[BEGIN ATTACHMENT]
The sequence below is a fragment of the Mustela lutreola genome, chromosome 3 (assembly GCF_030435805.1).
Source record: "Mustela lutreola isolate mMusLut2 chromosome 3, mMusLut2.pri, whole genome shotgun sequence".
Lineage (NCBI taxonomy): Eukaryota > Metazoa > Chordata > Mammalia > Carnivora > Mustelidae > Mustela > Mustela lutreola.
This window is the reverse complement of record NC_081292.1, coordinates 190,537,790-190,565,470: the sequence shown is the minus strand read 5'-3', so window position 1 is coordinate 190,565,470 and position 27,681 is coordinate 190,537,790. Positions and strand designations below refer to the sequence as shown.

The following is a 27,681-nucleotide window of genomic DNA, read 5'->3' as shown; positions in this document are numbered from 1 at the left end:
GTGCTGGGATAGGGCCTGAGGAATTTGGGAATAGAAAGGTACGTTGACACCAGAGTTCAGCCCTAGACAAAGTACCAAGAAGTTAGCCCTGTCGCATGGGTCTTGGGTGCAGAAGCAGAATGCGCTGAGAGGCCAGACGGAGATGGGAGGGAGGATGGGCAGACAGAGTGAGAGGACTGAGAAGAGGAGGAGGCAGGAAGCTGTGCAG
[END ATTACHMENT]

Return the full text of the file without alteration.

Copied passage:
The sequence below is a fragment of the Mustela lutreola genome, chromosome 3 (assembly GCF_030435805.1).
Source record: "Mustela lutreola isolate mMusLut2 chromosome 3, mMusLut2.pri, whole genome shotgun sequence".
Lineage (NCBI taxonomy): Eukaryota > Metazoa > Chordata > Mammalia > Carnivora > Mustelidae > Mustela > Mustela lutreola.
This window is the reverse complement of record NC_081292.1, coordinates 190,537,790-190,565,470: the sequence shown is the minus strand read 5'-3', so window position 1 is coordinate 190,565,470 and position 27,681 is coordinate 190,537,790. Positions and strand designations below refer to the sequence as shown.

The following is a 27,681-nucleotide window of genomic DNA, read 5'->3' as shown; positions in this document are numbered from 1 at the left end:
GTGCTGGGATAGGGCCTGAGGAATTTGGGAATAGAAAGGTACGTTGACACCAGAGTTCAGCCCTAGACAAAGTACCAAGAAGTTAGCCCTGTCGCATGGGTCTTGGGTGCAGAAGCAGAATGCGCTGAGAGGCCAGACGGAGATGGGAGGGAGGATGGGCAGACAGAGTGAGAGGACTGAGAAGAGGAGGAGGCAGGAAGCTGTGCAG